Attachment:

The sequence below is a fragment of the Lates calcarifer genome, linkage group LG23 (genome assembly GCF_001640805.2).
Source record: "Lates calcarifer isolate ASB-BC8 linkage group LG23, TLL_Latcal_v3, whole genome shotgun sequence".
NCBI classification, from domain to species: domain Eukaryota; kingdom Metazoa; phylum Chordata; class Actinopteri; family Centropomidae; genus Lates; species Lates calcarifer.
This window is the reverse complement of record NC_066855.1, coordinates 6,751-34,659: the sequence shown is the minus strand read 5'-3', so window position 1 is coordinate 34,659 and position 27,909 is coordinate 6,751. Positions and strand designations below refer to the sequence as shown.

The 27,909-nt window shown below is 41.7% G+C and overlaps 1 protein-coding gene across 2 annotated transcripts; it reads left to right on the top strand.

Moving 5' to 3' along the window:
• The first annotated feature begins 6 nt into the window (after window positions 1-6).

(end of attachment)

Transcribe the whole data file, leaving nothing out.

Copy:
The sequence below is a fragment of the Lates calcarifer genome, linkage group LG23 (genome assembly GCF_001640805.2).
Source record: "Lates calcarifer isolate ASB-BC8 linkage group LG23, TLL_Latcal_v3, whole genome shotgun sequence".
NCBI classification, from domain to species: domain Eukaryota; kingdom Metazoa; phylum Chordata; class Actinopteri; family Centropomidae; genus Lates; species Lates calcarifer.
This window is the reverse complement of record NC_066855.1, coordinates 6,751-34,659: the sequence shown is the minus strand read 5'-3', so window position 1 is coordinate 34,659 and position 27,909 is coordinate 6,751. Positions and strand designations below refer to the sequence as shown.

The 27,909-nt window shown below is 41.7% G+C and overlaps 1 protein-coding gene across 2 annotated transcripts; it reads left to right on the top strand.

Moving 5' to 3' along the window:
• The first annotated feature begins 6 nt into the window (after window positions 1-6).